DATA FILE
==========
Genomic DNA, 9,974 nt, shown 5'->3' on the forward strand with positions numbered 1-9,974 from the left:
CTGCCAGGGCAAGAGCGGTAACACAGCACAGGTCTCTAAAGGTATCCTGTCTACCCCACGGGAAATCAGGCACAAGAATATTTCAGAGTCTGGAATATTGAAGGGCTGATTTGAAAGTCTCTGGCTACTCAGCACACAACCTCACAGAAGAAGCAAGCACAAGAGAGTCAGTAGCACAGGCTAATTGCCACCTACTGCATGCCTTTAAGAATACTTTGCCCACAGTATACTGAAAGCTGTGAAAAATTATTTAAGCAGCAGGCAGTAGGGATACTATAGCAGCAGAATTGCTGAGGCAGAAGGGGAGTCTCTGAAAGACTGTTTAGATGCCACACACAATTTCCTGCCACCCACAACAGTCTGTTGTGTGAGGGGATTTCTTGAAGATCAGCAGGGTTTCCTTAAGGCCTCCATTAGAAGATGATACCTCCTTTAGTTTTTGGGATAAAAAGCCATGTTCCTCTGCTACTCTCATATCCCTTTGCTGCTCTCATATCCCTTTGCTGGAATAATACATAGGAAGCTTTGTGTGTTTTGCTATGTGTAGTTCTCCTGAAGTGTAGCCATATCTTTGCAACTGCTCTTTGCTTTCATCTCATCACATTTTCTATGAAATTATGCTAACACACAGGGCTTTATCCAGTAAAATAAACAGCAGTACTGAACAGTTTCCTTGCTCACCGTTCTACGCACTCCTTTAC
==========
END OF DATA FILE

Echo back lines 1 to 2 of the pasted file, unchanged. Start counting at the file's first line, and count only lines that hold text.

Genomic DNA, 9,974 nt, shown 5'->3' on the forward strand with positions numbered 1-9,974 from the left:
CTGCCAGGGCAAGAGCGGTAACACAGCACAGGTCTCTAAAGGTATCCTGTCTACCCCACGGGAAATCAGGCACAAGAATATTTCAGAGTCTGGAATATTGAAGGGCTGATTTGAAAGTCTCTGGCTACTCAGCACACAACCTCACAGAAGAAGCAAGCACAAGAGAGTCAGTAGCACAGGCTAATTGCCACCTACTGCATGCCTTTAAGAATACTTTGCCCACAGTATACTGAAAGCTGTGAAAAATTATTTAAGCAGCAGGCAGTAGGGATACTATAGCAGCAGAATTGCTGAGGCAGAAGGGGAGTCTCTGAAAGACTGTTTAGATGCCACACACAATTTCCTGCCACCCACAACAGTCTGTTGTGTGAGGGGATTTCTTGAAGATCAGCAGGGTTTCCTTAAGGCCTCCATTAGAAGATGATACCTCCTTTAGTTTTTGGGATAAAAAGCCATGTTCCTCTGCTACTCTCATATCCCTTTGCTGCTCTCATATCCCTTTGCTGGAATAATACATAGGAAGCTTTGTGTGTTTTGCTATGTGTAGTTCTCCTGAAGTGTAGCCATATCTTTGCAACTGCTCTTTGCTTTCATCTCATCACATTTTCTATGAAATTATGCTAACACACAGGGCTTTATCCAGTAAAATAAACAGCAGTACTGAACAGTTTCCTTGCTCACCGTTCTACGCACTCCTTTAC